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Category: Women in Construction, Gender Balance, women in business, women in engineering, celebrating women, gender and equality, Women in Consulting
How FTI Consulting’s Women Initiative (FTI WIN) is empowering women in consulting
FTI WIN is an internal network focused on empowering women and equality and it was established back in 2013. The network provides career training, professional development, mentorship, networking and community outreach opportunities to its members.
From speaking to Stephanie Ellis, a Managing Director who heads up the FTI WIN network in London, it’s clear that the past eight years have met with great success, and that female graduates who join FTI WIN have a whole host of opportunities waiting for them. After all, Consulting Magazine touted two of FTI’s female employees as a ‘Rising Star in Communications’ and ‘Woman Leader in Technology’ in 2020.
Read our in-depth interview with Stephanie and find out what life could be like as a female graduate at FTI.
Hi Stephanie. Could you tell us more about what FTI WIN is?
I would describe FTI WIN as a belief, statement and demonstratable commitment from the firm to encourage and empower women in their careers at FTI Consulting – from attracting and hiring female talent, through to retaining, developing, supporting and promoting female professionals.
We have offices all over the world, including Paris, Singapore, Los Angeles and Melbourne, so our FTI WIN network is active globally. Then, at a local level, each office has an FTI WIN chapter as different offices have different cultures, expectations and make-ups, so local chapters can focus on more individual needs. I first got involved at the New York office, transferred to London five years later and I now lead the London chapter of FTI WIN.
Part of what we do is internal marketing for ourselves. We showcase female talent and make it visible in ways that it might not have been previously. We engage our male colleagues, encourage them to be allies and have some important, difficult conversations. FTI WIN is also a safe space to discuss issues that we’d like fellow women’s opinions on, whether that’s questions about raises, bonuses and promotions or work/life balance struggles.
On top of this, we provide FTI WIN-specific events, networking and training, as well as encouraging our members to take up what FTI Consulting more broadly offers. A lot of what we do is give members the autonomy to grow themselves professionally and personally. Being a part of WIN has opened doors, given me visibility with global senior leadership and introduced me to women across the firm who I know I can reach out to for help and vice versa.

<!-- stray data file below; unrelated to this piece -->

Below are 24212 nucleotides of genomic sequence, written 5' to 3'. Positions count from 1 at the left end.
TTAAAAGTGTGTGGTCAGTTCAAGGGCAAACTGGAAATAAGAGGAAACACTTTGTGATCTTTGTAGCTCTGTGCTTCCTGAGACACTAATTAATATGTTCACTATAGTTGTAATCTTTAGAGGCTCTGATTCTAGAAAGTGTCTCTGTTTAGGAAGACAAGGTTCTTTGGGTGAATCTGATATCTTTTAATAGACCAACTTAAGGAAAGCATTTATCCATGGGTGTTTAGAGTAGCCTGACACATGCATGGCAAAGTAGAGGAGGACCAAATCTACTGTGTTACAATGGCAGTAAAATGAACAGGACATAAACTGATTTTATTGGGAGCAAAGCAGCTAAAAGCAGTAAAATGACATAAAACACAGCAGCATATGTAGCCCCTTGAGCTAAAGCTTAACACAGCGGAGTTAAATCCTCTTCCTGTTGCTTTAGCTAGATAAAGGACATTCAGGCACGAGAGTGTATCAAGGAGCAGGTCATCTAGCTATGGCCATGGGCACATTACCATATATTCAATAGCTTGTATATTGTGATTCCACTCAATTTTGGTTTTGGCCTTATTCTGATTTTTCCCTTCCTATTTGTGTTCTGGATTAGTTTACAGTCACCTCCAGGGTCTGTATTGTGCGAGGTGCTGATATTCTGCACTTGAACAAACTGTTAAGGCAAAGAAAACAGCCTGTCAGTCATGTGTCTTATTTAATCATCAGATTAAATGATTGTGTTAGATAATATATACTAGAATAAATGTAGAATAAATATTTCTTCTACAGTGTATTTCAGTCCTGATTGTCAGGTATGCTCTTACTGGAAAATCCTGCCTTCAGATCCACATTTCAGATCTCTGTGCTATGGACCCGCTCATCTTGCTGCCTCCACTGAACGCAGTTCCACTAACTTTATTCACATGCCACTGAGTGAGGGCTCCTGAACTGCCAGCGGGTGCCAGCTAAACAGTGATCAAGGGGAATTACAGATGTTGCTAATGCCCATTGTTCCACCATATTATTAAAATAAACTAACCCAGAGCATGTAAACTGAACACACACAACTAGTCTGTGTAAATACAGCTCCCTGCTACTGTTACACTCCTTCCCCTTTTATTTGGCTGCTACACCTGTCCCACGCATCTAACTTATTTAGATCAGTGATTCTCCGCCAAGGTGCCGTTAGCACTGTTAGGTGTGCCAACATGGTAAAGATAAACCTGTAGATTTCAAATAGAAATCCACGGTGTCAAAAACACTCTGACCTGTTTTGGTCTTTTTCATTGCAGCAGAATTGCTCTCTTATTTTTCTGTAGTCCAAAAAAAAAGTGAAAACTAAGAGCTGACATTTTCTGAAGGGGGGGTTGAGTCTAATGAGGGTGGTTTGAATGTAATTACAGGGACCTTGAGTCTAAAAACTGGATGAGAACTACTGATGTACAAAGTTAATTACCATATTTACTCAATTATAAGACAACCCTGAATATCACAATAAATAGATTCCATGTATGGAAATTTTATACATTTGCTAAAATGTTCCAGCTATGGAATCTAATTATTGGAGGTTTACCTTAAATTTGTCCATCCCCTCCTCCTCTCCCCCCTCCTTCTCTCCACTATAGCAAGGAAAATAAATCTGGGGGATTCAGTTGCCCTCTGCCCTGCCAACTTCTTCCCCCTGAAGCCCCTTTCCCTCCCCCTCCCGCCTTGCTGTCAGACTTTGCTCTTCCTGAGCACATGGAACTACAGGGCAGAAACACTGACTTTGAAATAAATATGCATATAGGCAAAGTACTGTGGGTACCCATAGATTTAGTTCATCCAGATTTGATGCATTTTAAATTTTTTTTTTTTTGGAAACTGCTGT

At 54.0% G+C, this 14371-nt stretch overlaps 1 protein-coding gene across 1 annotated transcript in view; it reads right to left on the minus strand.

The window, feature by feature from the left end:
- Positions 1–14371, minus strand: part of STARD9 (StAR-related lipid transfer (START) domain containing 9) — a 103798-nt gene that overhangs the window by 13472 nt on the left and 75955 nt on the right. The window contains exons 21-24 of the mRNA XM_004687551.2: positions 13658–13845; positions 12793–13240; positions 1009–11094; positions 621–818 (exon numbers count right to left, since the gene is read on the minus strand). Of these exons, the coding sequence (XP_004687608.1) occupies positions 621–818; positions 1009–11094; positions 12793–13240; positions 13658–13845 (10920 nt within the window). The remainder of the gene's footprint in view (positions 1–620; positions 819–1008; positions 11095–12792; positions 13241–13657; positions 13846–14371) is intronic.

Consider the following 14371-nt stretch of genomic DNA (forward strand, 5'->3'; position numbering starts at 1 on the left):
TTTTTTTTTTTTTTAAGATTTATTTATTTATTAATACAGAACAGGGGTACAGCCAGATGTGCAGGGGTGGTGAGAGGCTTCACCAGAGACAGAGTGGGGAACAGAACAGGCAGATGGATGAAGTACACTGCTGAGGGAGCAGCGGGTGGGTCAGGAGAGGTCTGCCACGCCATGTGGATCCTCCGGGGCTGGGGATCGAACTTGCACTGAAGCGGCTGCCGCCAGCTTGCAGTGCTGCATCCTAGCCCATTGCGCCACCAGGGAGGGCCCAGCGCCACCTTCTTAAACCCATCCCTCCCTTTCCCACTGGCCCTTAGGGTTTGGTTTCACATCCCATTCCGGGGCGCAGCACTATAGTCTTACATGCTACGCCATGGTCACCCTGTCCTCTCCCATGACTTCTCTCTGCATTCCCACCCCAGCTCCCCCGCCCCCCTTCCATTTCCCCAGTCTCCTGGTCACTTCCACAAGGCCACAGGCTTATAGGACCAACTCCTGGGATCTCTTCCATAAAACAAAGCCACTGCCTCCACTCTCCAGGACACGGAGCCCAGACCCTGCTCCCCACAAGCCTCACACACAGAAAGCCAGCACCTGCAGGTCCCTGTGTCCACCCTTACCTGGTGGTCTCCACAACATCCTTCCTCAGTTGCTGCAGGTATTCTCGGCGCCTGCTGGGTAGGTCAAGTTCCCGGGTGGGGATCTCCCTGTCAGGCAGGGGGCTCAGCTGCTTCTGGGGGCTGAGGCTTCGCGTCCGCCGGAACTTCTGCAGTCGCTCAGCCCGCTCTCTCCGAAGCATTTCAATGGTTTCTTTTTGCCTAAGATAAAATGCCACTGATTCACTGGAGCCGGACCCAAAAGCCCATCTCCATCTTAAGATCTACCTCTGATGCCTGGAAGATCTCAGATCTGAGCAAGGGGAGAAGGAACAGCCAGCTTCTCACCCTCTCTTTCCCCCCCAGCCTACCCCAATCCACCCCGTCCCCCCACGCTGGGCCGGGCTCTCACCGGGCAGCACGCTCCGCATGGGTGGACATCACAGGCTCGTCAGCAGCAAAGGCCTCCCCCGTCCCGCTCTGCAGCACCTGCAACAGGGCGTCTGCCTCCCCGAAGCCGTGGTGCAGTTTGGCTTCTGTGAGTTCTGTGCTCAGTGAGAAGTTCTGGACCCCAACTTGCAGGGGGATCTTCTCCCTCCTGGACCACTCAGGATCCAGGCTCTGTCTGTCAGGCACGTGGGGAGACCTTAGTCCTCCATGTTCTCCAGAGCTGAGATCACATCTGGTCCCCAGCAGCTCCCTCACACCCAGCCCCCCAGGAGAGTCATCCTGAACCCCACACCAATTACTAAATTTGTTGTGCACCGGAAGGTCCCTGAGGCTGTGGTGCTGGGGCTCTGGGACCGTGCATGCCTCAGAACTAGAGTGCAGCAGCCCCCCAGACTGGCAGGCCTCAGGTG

What sorts of events and training have you run recently?
One of the things we introduced at FTI Consulting is a monthly speaker series. Alison Lapper, MBE a disability advocate and artist, delivered a fantastic talk on her life as being visibly different, being a woman, being in the art world and being a mother. Most recently, Baroness Karren Brady spoke to us about how she started her career in football, how she balances work and life and what she thinks we should be doing to address the issue of violence against women.
This isn’t limited to women. We invited David Olusoga, a prominent historian and broadcaster, to talk to us in October for Black British history month. Taking a step back, it’s important to talk about diversity from an intersectional perspective. There are so many women at FTI Consulting so developing FTI WIN as a really strong network makes a lot of sense – but that doesn’t mean we haven’t also been evaluating our commitment to other types of diversity, including race, sexual orientation, disability and socio-economic background. And I love being somebody who other, newer networks can come to for help and advice.
What’s been really fantastic for FTI WIN during the coronavirus pandemic is that we’ve been able to leverage the fact that it doesn’t matter where you’re based. We’ve run big, global training sessions. A career coach and former ballet dancer with the Metropolitan Opera in New York ran one on how you can be compelling and have presence in video calls. Previously, this might have been a limited in-person event but virtually we were able to have 500 women from around the world attend. For International Women’s Day, we held a series of events that involved colleagues in offices across EMEA.